Dozens of 4-H members will compete at the Douglas County Fair
From woodworking to robots, cattle to photography, dozens of 4-H members will compete in the Douglas County Fair’s numerous events, contests and exhibitions this week. For months, seven- to 18-year-olds across the county have been perfecting their projects in hopes of taking home one of the traditional 4-H ribbons.
Still, many of those involved say the true prizes are not the purple or blue ribbons, but the lessons learned and memories made. Here are four of their stories.
Halley Flory is usually as quiet as the green pastures on her farm South of Baldwin. At 8 years old, she’s more than cautious about “stranger danger;” she rarely speaks to those unfamiliar.
She finds solace in her goat named Chip, who enjoys her silent company. She has spent her summer vacation from elementary school gently caring for him, a task not difficult for the compassionate child.
“I go down (to the goat pen) and bring a chair and read,” Flory said. “They come up to me very slowly to get to know me. I have to be still. They might run away if I move.”
Everyday, she and her younger sister feed, water and walk their goats like city kids do their dogs. But as Halley has molded Chip into a goat suitable for showing at the Douglas County Fair’s 4-H competition, Chip, in turn has sculpted her.
Now, when you ask the little girl about one of her favorite topics, her goat, a spark ignites the little 4-H member into a fiery chatterbox.
Her mother, Josie, says she enrolled her children in 4-H to cultivate their senses of responsibility and follow-through. But the greatest gift the experience has brought her oldest daughter was bringing Halley out of her shell.
“We started noticing last year when someone would come to the goat barn, Halley was so excited and knew so much about the goats she would answer visitors’ questions,” Josie said, “4-H really helped her in terms of her speaking abilities.”
By day, Mason Kelso, 17, relishes the spotlight onstage in theatre productions at Eudora High School. By night, he watches the sunset from his family’s farm.
The young actor’s interests might seem atypical for an avid 4-H member of 11 years, but he says his experience showing animals at the Douglas County Fair has helped him with his performance ability.
“In 4-H, I do a lot of public speaking and speech writing,” Kelso said. “It has helped me not be nervous when I get up in front of people.”
Kelso is not the only performer in his agricultural family. Kelso’s cat, Indiana Jones, is a show cat among farm cats.
While his fellow felines prowl the barn for mice, Indiana primps, preens and soaks up the country sun. Kelso says his family jokes about the cat’s different lifestyle.
“The call him the ‘real-life Garfield,’” Kelso said. “Even if you threw a mouse in front of him, he probably would not try to catch it.”
On Sunday, the actor and his show cat took to the stage together at the Douglas County Fair’s 4-H pet show. Wearing a blue bow around his neck, Indiana posed patiently while Kelso presented, ultimately winning them the Grand Champion award in their division for the fourth year in a row.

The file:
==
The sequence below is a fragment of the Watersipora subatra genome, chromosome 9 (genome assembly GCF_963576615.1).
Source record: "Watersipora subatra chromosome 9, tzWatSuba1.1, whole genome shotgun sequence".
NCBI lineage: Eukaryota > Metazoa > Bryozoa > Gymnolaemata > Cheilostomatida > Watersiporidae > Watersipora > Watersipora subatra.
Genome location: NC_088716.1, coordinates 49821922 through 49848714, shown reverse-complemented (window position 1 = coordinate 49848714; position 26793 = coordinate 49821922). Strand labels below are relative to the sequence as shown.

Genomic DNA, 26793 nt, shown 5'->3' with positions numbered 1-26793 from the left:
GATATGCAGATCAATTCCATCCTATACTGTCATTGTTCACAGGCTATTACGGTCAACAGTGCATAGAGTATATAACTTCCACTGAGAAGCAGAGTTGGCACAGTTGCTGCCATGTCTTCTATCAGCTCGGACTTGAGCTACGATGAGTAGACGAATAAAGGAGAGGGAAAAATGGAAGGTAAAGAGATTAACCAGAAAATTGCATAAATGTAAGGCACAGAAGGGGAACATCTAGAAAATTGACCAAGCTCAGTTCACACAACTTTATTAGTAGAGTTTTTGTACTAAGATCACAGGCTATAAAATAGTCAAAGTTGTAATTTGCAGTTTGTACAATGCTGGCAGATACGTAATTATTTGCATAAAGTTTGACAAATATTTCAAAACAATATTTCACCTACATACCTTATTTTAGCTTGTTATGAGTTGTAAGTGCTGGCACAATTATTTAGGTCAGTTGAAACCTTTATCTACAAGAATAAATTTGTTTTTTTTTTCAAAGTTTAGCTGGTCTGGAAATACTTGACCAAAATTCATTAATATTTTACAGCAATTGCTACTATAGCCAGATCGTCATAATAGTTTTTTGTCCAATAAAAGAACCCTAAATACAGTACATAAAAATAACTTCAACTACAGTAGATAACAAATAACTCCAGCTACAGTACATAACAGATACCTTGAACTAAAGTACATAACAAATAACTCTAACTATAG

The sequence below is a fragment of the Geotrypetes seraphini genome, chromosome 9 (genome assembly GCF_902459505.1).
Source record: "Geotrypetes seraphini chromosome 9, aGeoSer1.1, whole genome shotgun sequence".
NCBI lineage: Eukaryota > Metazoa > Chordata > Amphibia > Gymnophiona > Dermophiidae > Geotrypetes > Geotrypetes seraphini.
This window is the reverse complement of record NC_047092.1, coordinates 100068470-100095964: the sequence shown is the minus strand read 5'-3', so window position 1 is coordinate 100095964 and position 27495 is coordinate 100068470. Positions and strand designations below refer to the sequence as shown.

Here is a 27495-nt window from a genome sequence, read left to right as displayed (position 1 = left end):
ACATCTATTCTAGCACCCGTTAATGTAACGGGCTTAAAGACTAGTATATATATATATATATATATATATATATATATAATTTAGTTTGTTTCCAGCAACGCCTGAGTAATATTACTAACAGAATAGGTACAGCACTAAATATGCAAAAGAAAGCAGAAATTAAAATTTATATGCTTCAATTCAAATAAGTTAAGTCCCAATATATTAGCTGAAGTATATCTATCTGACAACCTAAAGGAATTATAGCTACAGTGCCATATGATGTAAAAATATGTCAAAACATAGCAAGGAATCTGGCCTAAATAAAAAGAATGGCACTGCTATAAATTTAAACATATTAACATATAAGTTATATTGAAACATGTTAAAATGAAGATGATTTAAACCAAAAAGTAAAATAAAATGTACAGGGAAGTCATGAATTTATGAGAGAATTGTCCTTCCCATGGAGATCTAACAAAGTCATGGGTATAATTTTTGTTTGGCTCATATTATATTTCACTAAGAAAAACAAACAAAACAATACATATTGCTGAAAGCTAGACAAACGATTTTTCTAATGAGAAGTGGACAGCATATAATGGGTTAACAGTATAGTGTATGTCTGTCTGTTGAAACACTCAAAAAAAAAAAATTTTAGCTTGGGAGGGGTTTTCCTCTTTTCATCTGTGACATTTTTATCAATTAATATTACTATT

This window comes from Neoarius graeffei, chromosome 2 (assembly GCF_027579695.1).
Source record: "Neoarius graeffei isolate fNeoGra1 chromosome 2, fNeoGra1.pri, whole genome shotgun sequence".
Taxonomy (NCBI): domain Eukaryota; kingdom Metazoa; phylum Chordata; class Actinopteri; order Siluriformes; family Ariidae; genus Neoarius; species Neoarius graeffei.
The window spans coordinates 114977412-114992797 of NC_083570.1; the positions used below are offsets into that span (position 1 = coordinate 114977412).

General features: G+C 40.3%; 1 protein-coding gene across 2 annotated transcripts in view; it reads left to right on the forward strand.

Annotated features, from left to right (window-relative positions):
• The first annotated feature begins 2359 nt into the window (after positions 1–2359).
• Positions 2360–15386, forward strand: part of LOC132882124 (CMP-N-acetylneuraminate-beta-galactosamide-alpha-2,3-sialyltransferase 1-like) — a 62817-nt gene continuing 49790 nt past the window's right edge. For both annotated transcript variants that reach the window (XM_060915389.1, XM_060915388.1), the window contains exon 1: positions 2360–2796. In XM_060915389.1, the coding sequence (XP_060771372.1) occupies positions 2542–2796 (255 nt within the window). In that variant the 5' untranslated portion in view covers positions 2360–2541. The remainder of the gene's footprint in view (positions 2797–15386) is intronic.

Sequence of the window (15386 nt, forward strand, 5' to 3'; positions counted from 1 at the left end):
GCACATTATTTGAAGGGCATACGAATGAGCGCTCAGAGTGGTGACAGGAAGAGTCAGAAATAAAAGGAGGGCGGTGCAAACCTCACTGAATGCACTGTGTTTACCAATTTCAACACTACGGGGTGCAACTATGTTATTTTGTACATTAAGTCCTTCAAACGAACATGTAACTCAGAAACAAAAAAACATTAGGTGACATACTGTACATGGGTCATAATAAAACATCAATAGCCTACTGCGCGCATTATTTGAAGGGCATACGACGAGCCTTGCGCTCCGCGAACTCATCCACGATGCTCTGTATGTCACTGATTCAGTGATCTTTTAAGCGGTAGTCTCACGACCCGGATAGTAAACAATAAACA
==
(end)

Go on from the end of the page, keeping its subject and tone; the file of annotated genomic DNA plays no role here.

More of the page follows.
Kelso said he could not have done it without Indiana’s showmanship.
“He did very well, I was proud of him,” Kelso said. “He just sat there and let the judges love on him.”
Garrett Hart, 11, has entered the fair’s poultry, baking, woodworking and horticulture contests in the past, but preparing for a new project this year has been really special.
He’s been working long hours on a model rocket with his dad.
“It has been fun to get in good, quality time with him,” Hart said. “The instructions said it should take about two days' labor to put it together, but it has taken us about two months.”
Side by side, the two rocket scientists have worked on the 4-H SpaceTech project for 60 days, carefully aligning the pieces and building his rocketry competition entry with steady hands.
But in an instant, he and his father’s two months' of work will explode in a blast when Hart detonates his rocket. His family and friends will look on to record its soaring height and snapping photographs for proof.
Hart says after the amount of work it has taken he and his father on this year’s entry, they are going to have to start on next year’s as soon as possible.
“My dad said the day after the fair ends this year, we are going to have to start working on next year’s rocket,” Hart said.
Daisy Johnson was raised in the shade of a big red barn, cuddling critters and watching them grow alongside her.
Daisy’s mother, Debbie, says this is just the life she desired for her daughter.
“I have always thought children who were raised caring for animals turn into loving adults,” Debbie said. “I can’t think of a better way to grow up.”
For the past 10 months, Daisy, 17, has been raising her own “baby:” a fluffy brown llama named Phoebe. It was about this time last year that the Perry Lecompton High School senior says she was eagerly awaiting the arrival of little Phoebe.
“We were showing her mother at the fair last year and hoping she would give birth there for everyone to experience,” Johnson said. “but Phoebe wasn’t born for another month.”
Phoebe has grown quite a bit in her first year. Her and Daisy’s heads now bob at about the same height as Daisy leads Phoebe through an obstacle course in preparation for Wednesday’s 4-H llama exhibition.
Daisy walks Phoebe over a homemade, wooden teeter-totter, into a kiddie pool, then through a hula-hoop. The 10-month-old llama obediently follows along, trusting Daisy like she would her mother.
The little llama is affectionate toward her human counterpart, nuzzling Daisy whenever she is near. Debbie says Daisy and Phoebe’s strong bond must be something to do with Daisy’s spirit.
“I do not know what it is, but animals always seem to be drawn to her,” Debbie said. “It must be her loving, gentle way.”